It has been observed that some insects with relatively small stroke amplitudes (such as mosquitos) take advantage of a translating axis of rotation to generate lift where insects with larger stroke amplitudes (such as house flies, or bees) do not Smart wing rotation and trailing-edge vortices enable high frequency mosquito flight - Bomphrey et al. 2017 (see figure 1d).

I'm working on a similar problem, where I need to first verify if simpler wing angle kinematics might result in similar motion of the axis of rotation observed by Bomphrey et al. 2017. They observed that in a fixed frame of motion, the axis of rotation traveled from the leading-edge of the wing to the trailing-edge during the pronation period of the wing motion (see figure 4a). By simpler wing kinematics I mean stroke $\phi$ and pitch $\psi$ angles defined below. These are defined using the same axes from Characterizing Mosquito Flight Using Measurement And Simulation - S. Iams 2014 (see figure 43). I've also included a plot of these angular positions and velocities I made using MatLab.

$$\phi(t)=A_1\sin\left(\frac{2\pi t}{T}\right)$$ $$\psi(t)=A_2\sin\left(\frac{2\pi t}{T}\right)$$

Now that I've given some introduction, my question is whether or not symmetric angular positions and velocities (see below) will automatically lead to symmetric motion of the axis of rotation? My intuition suggests that the answer is yes, but I'm not sure how to verify that, or whether I can take non-symmetric kinematics like those of real insects and make a similar judgement based on the kinematics alone regarding the symmetry of the motion of the axis of rotation. I'm also not entirely sure what the best method for defining the location of the axis of rotation would be.

Bomphrey et al. 2017 did not specify how they defined the axis of rotation, so after some thought I've come up with the following method as a workable option. Consider the vector $\vec{p}$ defined in the plane of the wing in the relative frame. The radial position $\vec{r}$ is a constant, and I will be considering different chordwise positions $\vec{c}$ but still keeping them constant over time.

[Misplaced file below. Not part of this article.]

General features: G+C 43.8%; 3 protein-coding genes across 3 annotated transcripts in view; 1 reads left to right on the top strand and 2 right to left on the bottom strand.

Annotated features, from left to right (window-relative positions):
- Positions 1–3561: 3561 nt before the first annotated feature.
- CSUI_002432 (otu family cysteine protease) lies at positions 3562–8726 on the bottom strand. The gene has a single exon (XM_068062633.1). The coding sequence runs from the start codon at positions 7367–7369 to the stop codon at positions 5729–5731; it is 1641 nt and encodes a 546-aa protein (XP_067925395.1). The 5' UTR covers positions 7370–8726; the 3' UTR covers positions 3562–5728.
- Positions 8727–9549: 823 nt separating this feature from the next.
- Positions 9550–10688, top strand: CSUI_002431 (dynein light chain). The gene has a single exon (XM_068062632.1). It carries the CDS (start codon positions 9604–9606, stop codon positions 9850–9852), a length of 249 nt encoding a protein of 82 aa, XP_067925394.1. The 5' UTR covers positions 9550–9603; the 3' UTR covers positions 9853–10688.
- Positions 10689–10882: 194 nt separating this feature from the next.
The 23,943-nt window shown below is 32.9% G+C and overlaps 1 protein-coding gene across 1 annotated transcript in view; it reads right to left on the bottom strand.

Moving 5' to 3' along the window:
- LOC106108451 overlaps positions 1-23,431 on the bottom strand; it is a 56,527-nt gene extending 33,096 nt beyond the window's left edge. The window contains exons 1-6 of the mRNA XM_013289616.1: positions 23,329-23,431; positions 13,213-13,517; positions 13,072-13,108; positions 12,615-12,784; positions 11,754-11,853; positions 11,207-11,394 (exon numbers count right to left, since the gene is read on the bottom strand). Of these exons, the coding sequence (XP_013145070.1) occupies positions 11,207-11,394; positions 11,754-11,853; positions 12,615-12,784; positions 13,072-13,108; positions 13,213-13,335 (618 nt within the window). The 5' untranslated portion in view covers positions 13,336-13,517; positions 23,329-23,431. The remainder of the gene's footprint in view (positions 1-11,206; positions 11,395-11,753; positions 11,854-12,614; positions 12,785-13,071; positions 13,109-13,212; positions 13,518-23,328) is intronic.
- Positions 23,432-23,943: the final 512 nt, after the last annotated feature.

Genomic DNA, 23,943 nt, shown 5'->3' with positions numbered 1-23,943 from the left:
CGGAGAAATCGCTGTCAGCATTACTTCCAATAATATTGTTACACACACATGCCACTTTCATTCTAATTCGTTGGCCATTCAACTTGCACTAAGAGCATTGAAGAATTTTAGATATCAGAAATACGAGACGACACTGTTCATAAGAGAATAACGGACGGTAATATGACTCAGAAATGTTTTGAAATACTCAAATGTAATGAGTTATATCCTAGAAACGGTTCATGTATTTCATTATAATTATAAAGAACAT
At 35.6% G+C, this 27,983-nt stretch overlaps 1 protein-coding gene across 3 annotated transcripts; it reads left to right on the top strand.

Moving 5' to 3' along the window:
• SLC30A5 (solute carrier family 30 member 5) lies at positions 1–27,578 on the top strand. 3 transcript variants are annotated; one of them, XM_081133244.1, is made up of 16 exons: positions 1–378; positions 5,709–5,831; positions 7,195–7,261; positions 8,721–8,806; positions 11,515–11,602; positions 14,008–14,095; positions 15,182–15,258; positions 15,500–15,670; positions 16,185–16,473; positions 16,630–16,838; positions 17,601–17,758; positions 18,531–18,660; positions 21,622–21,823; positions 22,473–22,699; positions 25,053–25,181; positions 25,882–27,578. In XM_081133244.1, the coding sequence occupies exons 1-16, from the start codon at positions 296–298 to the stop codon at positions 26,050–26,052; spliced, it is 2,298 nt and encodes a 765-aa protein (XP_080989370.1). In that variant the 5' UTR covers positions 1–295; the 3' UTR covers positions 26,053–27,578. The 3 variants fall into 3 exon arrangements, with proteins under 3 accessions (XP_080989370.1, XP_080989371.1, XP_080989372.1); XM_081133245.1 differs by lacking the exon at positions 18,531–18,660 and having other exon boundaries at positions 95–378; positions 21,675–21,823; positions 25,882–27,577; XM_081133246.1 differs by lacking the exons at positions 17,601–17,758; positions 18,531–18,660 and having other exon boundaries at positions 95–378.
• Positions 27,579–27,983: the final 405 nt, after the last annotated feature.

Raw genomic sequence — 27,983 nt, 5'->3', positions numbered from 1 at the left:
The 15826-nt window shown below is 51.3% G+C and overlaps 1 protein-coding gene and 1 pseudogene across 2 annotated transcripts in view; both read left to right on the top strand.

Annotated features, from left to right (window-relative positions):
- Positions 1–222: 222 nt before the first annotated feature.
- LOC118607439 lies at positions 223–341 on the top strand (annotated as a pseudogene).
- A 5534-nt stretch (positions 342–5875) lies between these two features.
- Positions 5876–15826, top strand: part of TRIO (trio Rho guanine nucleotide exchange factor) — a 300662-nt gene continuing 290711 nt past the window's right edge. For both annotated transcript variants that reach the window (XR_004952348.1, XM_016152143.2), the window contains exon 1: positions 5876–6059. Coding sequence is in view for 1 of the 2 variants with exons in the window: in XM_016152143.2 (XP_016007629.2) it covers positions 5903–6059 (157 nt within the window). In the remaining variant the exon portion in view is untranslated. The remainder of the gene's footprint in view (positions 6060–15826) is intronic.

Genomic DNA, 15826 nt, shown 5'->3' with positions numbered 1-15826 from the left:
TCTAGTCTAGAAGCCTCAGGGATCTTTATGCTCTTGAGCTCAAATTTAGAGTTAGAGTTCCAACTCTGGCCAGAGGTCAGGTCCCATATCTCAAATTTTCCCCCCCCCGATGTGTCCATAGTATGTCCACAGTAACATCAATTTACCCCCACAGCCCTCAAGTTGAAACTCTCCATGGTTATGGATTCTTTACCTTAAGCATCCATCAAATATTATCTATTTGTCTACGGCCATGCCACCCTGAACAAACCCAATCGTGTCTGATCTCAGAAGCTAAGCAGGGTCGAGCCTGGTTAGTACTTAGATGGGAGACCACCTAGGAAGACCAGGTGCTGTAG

$$\vec{p}=\begin{pmatrix} r\\ -c\cos(\psi)\\ -c\sin(\psi)\end{pmatrix}$$

To get the equation for the velocity of point $\vec{p}$ in the global frame, I use the classical transformation.

$$\dot{\vec{p}}=\dot{\vec{p}}_r+\vec{\Omega}\times \vec{p}$$

The angular velocity $\vec{\Omega}$ is given below. I asked a related question about how to derive the total angular velocity vector in this situation, which is identical to the vector sum of individual angular velocities in the rotating frame.

$$\vec{\Omega}=\begin{pmatrix} \dot{\psi}\\ 0\\ \dot{\phi}\end{pmatrix}$$

The velocity of point $\vec{p}$ in the global frame is given below.

$$\dot{\vec{p}}=\begin{pmatrix} c\cos(\psi)\dot{\phi}\\ 2c\sin(\psi)\dot{\psi}+r\dot{\phi}\\ -2c\cos(\psi)\dot{\psi}\end{pmatrix}$$

Finally, I determine the location of the axis of rotation by identifying the chordwise location $\vec{c}$ where the magnitude of $\vec{\dot{p}}$ is $0$ or minimum, here the magnitude is $\sqrt{(r^2+c^2\cos^2(\psi))\dot{\phi}^2+4c^2\dot{\psi}^2+2cr\sin(\psi)\dot{\psi}\dot{\phi}}$. Using this method, I think I can predict that location of the axis of rotation should also be symmetric in the half-stroke (first half-stroke $0<t<0.5$, and second half-stroke $0.5<t<1$) but I'm not sure if that is correct, especially since I'm not sure if using the magnitude is the appropriate method to define the axis of rotation. I have plotted this on a contour plot for $r=1$ and $-2<c<2$, where the black curve is the chordwise location of minimum $\dot{\vec{p}}$ (highlighted in white between $0<c<1$ i.e. between the leading and trailing-edge). EDIT: I calculated a 4th order Fourier series for the curve on the contour plot and shifted it forward by $2\pi$ to see if it was symmetric, it turns out that it IS symmetric. I also shifted it by $\pi$ and negated, and it IS also symmetric under this transformation. In general though, the wing angle kinematics are not symmetric as in S. Iams 2014 as both angles have a some phase (see figure below).

To summarize my question, so as to make this clear and not just a discussion.

  • Does starting with wing angle kinematics that are symmetric in the half-stroke necessarily result in symmetric motion of the axis of rotation observed in the global frame? And how would I go about verifying that?
  • A follow up question would be is the method I described above an accurate way to define the motion of the axis of rotation in general?

Rotation Axes Angular Velocities Contour plot Mosquito


Your Answer

By clicking “Post Your Answer”, you agree to our terms of service, privacy policy and cookie policy

Browse other questions tagged or ask your own question.